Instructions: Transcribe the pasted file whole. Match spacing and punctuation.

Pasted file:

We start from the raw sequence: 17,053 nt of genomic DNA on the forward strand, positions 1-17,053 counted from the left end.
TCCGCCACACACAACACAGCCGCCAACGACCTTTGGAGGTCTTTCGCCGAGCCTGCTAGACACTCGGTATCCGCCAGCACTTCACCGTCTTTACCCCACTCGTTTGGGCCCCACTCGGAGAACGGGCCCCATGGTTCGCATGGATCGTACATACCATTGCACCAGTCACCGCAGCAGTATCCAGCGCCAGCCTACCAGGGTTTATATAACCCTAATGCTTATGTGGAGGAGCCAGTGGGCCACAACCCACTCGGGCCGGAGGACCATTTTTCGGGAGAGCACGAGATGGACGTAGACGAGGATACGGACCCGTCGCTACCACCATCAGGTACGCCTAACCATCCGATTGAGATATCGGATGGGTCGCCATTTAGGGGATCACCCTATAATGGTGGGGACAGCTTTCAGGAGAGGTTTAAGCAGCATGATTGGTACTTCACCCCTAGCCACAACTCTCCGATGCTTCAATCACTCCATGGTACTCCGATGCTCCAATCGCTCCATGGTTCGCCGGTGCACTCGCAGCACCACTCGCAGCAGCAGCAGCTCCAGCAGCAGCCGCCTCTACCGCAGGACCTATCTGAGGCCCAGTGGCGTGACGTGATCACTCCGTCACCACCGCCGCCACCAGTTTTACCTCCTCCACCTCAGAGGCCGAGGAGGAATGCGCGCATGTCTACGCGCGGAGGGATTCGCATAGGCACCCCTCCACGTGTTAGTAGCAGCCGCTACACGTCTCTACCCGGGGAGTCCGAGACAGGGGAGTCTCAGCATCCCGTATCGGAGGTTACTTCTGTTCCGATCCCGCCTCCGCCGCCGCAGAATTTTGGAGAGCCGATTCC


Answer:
We start from the raw sequence: 17,053 nt of genomic DNA on the forward strand, positions 1-17,053 counted from the left end.
TCCGCCACACACAACACAGCCGCCAACGACCTTTGGAGGTCTTTCGCCGAGCCTGCTAGACACTCGGTATCCGCCAGCACTTCACCGTCTTTACCCCACTCGTTTGGGCCCCACTCGGAGAACGGGCCCCATGGTTCGCATGGATCGTACATACCATTGCACCAGTCACCGCAGCAGTATCCAGCGCCAGCCTACCAGGGTTTATATAACCCTAATGCTTATGTGGAGGAGCCAGTGGGCCACAACCCACTCGGGCCGGAGGACCATTTTTCGGGAGAGCACGAGATGGACGTAGACGAGGATACGGACCCGTCGCTACCACCATCAGGTACGCCTAACCATCCGATTGAGATATCGGATGGGTCGCCATTTAGGGGATCACCCTATAATGGTGGGGACAGCTTTCAGGAGAGGTTTAAGCAGCATGATTGGTACTTCACCCCTAGCCACAACTCTCCGATGCTTCAATCACTCCATGGTACTCCGATGCTCCAATCGCTCCATGGTTCGCCGGTGCACTCGCAGCACCACTCGCAGCAGCAGCAGCTCCAGCAGCAGCCGCCTCTACCGCAGGACCTATCTGAGGCCCAGTGGCGTGACGTGATCACTCCGTCACCACCGCCGCCACCAGTTTTACCTCCTCCACCTCAGAGGCCGAGGAGGAATGCGCGCATGTCTACGCGCGGAGGGATTCGCATAGGCACCCCTCCACGTGTTAGTAGCAGCCGCTACACGTCTCTACCCGGGGAGTCCGAGACAGGGGAGTCTCAGCATCCCGTATCGGAGGTTACTTCTGTTCCGATCCCGCCTCCGCCGCCGCAGAATTTTGGAGAGCCGATTCC